Treasure Valley man tries to slay the robocall monster
Jan 17, 2013 (The Idaho Statesman - McClatchy-Tribune Information Services via COMTEX) --
Shawn Davis spends most of his life solving problems with technology. He works an early shift in the IT department at Supervalu, then goes home to his Meridian apartment to work on his Web-design business, Royal Blue Graphics. Lately, though, he's been dreaming up a way to stop scammers: a system that would thwart robocalls.
Davis, 27, is competing against hundreds of other inventors in a Federal Trade Commission contest aimed at blocking illegal robocalls on both cellphones and land lines.
More than 1 million Idaho phone numbers were on the national Do Not Call Registry in fiscal 2011, according to the FTC. The state ranked third in the nation for robocall complaints that year. The FTC received more than 16,000 complaints from Idahoans about unwanted or recorded phone calls -- about one complaint for every 100 residents. It's unclear whether Idahoans are targeted more than average or just more likely to report abuse.
Davis' idea is to mesh a popular Internet security feature with a variation on the longstanding phone feature that lets you know who called and who hung up by punching *69. The system would be offered through your phone-service provider.
"I showed it to people and they liked the concept," he said.
His concept, named Roboblock *12, goes like this:
-- You're at home eating dinner with the family and the phone rings. You pick it up, realize it's a robocall and hang up. You immediately dial *12, which adds the last inbound phone number to a database of blocked numbers. You could select among options such as blocking it for 120 days or blocking it permanently.
-- If a caller wants to be unblocked, the system will try to verify that he is not a robot by asking him to identify himself and press a few random numbers. This is similar to a web-based "CAPTCHA" feature that requires a person to type in jumbled letters.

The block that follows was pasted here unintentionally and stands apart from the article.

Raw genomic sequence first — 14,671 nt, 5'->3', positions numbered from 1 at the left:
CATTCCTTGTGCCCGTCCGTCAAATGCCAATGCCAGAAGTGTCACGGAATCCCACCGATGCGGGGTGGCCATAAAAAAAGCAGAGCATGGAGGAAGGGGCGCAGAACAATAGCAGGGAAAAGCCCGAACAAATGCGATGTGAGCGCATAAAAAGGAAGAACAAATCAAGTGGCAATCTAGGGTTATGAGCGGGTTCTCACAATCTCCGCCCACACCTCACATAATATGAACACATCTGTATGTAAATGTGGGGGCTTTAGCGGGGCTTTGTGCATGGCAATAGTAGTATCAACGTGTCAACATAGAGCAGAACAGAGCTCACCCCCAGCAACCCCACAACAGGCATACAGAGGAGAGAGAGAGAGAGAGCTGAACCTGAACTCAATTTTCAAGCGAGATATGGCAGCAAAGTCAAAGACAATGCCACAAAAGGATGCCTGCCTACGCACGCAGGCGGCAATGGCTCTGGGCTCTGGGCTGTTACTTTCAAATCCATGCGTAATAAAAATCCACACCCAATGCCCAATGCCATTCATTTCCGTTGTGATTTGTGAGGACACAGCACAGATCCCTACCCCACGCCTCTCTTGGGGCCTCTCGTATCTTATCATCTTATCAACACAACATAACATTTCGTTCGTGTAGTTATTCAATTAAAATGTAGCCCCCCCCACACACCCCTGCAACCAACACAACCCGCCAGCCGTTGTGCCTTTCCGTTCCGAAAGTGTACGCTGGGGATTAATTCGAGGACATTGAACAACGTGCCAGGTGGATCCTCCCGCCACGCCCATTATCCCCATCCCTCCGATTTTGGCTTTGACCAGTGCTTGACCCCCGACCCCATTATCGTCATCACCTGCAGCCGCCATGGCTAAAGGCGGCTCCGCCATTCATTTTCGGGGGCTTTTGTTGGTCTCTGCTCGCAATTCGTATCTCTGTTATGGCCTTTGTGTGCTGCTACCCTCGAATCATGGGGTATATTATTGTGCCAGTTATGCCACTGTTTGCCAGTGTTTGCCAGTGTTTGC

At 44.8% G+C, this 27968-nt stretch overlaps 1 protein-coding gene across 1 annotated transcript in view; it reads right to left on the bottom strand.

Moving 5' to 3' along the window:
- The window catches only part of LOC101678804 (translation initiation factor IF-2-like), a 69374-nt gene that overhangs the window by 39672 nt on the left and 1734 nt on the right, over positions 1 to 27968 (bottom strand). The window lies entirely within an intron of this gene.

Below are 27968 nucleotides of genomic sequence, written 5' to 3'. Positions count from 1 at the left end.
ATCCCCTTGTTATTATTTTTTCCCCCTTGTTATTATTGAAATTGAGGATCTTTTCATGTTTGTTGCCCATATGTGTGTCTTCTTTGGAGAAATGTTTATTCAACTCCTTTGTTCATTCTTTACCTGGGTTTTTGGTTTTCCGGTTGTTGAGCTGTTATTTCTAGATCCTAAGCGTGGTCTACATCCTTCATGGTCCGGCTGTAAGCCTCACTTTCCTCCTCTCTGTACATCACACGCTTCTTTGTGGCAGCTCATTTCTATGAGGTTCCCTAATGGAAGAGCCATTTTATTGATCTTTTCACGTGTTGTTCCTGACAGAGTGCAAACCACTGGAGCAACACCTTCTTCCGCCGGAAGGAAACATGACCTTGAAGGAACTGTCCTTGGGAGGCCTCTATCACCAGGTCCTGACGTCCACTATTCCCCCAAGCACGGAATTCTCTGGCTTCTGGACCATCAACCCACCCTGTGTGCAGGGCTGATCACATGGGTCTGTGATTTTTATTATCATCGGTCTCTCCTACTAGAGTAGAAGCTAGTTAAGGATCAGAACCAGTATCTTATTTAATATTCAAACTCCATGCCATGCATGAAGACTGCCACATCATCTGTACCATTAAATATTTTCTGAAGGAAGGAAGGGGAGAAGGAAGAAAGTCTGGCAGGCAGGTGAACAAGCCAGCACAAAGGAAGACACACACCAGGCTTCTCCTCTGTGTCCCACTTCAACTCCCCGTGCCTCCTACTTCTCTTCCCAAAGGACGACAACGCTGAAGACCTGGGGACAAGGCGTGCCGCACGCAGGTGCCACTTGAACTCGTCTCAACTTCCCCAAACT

-- The system would be adaptable. It could be programmed, for example, to know that a call from Idaho's area code, 208, is probably OK; if it turns out to be a robocall or just an unwelcome call, the user could block the number by pressing *12. The system also could learn to block repeat offenders -- callers who get the *12 treatment from too many subscribers in a 30-day period -- by adding their phone numbers to a universal blocked list.
Davis' idea is still just that. He hasn't built a system. He's tweaking the idea as he uncovers possible problems and finds additional ways to make life easier for the consumer and harder for the robocaller.
Idaho's anti-robocall law launched in 2001. The Idaho Attorney General's Office has enforced it since then.
"It's a challenge we've faced for a long time," said Brett DeLange, deputy attorney general for consumer protection. "People are understandably displeased. They take the time to sign up on the Do Not Call list and think that should be honored."
Getting a phone number or name of the caller can help investigators trace where the call originated, though that's often a losing game, since many illegal robocallers use aliases and "spoof" their phone numbers to show fake ones.
DeLange has one way to deal with robocalls until a better solution is developed. "When the DeLange household gets one of these, we just hang up," he said. "Unfortunately we've probably gotten enough where we know if it's a taped message."
He noted that political robocalls -- which, along with calls from charities and health care providers, are legal -- are just as annoying to Idahoans.
"They get blizzarded by calls about this issue or that candidate," DeLange said.
The FTC launched the contest in October and is taking entries until Thursday night. It had received nearly 300 in its submission gallery as of Monday. The winner, to be announced April 15, will receive $50,000 in cash, keep ownership of the idea and have the idea promoted by the FTC.
Davis hopes his idea will gain traction whether it wins the contest or not.
"Everybody is used to this system," he said. "It's been out there. It's nothing new. We're just transforming it from the computer to the phone. They should've had this a long time ago."
Audrey Dutton: 377-6448 Twitter: @IDS_Audrey
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